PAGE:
Our financial results may vary significantly from quarter to quarter or may fall below the expectations of investors or securities analysts, each of which may adversely affect our stock price.

 

We face uncertainty regarding coverage, pricing and reimbursement and the practices of third-party payors, which may make it difficult or impossible to sell our product or product candidates on commercially reasonable terms.

 

We are subject to ongoing United States Food and Drug Administration (“FDA”) and European Medicines Agency (“EMA”) post-marketing obligations concerning HEPLISAV-B, which may result in significant additional expense, and we may be subject to penalties if we fail to comply with regulatory requirements or experience unanticipated problems with HEPLISAV-B.

 

If HEPLISAV-B or any products we develop are not accepted by the market or if regulatory agencies limit our labeling indications, require labeling content that diminishes market uptake of HEPLISAV-B or any other products we develop, or limit our marketing claims, we may be unable to generate significant revenues, if any.

 

Many of our competitors have greater financial resources and expertise than we do. If we are unable to successfully compete with existing or potential competitors as a result of these disadvantages, we may be unable to generate sufficient or any revenues and our business will be harmed.

 

We have incurred net losses in each year since our inception and anticipate that we will continue to incur significant losses for the foreseeable future unless we can successfully commercialize HEPLISAV-B or continue to sell significant quantities of CpG 1018, and if we are unable to achieve and sustain profitability, the market value of our common stock will likely decline. Until we are able to generate significant revenues or achieve profitability through product sales, we will require substantial additional capital to finance our operations.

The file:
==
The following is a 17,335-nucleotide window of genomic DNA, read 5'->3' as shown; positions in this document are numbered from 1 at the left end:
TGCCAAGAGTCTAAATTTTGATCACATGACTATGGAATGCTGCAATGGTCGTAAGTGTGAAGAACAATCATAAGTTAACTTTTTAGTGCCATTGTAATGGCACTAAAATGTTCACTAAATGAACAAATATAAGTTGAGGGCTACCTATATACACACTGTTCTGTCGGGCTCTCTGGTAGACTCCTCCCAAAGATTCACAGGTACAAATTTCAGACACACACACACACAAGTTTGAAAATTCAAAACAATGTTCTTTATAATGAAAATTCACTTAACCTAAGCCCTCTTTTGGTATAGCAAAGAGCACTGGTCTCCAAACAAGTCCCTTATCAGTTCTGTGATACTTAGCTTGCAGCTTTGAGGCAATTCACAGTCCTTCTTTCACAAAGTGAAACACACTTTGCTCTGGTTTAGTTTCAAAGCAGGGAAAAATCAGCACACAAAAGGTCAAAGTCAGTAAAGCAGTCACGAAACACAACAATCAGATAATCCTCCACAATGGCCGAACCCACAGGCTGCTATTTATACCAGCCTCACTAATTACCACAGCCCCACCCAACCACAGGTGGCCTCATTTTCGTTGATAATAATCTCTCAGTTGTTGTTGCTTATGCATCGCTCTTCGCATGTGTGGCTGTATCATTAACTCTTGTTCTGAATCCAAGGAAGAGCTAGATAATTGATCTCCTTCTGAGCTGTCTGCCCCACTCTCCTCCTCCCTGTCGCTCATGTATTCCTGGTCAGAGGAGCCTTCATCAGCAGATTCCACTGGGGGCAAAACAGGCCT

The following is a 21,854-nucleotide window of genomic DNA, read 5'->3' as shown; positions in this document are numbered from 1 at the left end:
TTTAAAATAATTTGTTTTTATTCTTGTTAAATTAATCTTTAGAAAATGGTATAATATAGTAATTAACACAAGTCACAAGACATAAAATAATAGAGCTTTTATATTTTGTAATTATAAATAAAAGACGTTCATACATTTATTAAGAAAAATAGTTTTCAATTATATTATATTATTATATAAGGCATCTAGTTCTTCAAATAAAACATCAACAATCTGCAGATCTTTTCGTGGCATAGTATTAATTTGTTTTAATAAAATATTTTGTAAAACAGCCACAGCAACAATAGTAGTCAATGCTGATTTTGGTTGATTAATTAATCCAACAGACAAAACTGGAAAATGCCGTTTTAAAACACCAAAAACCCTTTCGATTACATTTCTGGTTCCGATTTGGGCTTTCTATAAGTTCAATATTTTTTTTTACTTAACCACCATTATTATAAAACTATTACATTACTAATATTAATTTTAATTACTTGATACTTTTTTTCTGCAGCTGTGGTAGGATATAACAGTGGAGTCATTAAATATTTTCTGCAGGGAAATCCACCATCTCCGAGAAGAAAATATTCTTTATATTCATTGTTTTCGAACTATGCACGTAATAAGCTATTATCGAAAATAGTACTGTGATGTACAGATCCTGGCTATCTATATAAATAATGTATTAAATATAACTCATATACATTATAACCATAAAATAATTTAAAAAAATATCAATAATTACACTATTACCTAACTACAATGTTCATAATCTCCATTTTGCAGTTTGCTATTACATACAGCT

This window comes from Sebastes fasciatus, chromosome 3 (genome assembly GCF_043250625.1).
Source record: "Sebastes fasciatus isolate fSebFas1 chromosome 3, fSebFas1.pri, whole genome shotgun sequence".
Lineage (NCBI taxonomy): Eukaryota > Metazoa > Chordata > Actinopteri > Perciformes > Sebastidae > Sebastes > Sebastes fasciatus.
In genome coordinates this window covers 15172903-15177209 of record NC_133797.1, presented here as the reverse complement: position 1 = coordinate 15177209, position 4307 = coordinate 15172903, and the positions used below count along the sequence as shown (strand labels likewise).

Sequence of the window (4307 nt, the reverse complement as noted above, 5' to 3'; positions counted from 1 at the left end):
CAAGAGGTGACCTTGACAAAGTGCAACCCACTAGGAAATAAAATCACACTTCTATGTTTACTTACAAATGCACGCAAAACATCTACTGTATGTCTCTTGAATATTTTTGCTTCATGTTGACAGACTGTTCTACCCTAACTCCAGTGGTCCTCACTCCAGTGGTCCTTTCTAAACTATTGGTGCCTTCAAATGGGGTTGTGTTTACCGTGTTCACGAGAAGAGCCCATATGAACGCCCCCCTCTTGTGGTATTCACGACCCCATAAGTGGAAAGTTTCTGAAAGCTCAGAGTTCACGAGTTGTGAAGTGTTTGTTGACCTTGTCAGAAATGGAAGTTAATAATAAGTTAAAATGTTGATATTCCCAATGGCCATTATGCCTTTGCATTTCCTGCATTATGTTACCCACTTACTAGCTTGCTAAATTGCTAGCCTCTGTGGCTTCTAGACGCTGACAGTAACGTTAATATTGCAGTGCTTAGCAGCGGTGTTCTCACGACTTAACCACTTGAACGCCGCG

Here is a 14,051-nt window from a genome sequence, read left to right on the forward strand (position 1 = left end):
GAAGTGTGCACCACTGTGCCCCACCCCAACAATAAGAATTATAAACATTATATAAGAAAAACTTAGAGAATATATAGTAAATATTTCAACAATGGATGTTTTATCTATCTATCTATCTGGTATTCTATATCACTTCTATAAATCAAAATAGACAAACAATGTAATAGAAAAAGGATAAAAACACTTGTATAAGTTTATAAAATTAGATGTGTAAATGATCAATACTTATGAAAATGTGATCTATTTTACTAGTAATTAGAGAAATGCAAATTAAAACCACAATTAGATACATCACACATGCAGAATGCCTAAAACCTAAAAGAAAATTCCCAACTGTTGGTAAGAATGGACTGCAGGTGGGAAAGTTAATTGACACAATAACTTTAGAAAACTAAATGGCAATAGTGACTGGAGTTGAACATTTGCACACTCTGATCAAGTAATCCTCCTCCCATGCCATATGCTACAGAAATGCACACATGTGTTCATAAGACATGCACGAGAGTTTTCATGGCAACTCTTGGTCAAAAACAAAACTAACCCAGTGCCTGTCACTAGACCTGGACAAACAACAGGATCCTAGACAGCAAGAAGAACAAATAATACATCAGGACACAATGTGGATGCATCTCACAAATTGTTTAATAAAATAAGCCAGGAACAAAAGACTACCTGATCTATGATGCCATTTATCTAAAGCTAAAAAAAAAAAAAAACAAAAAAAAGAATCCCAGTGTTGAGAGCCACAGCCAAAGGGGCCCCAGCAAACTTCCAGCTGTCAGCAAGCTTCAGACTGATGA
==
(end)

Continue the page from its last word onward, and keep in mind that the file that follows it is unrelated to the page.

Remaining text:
We may develop, seek regulatory approval for and market HEPLISAV-B or any other product candidates we may develop outside the U.S., requiring a significant commitment of resources. Failure to successfully manage our international operations could result in significant unanticipated costs and delays in regulatory approval or commercialization of our product candidates.

 

Clinical trials for our commercial product and product candidates are expensive and time consuming, may take longer than we expect or may not be completed at all, and their outcomes are uncertain.

 

As a biopharmaceutical company, we engage clinical research organizations (“CROs”) to conduct clinical studies, and failure by us or our CROs to conduct a clinical study in accordance with good clinical practice standards and other applicable regulatory requirements could result in disqualification of the applicable clinical trial from consideration in support of approval of a potential product.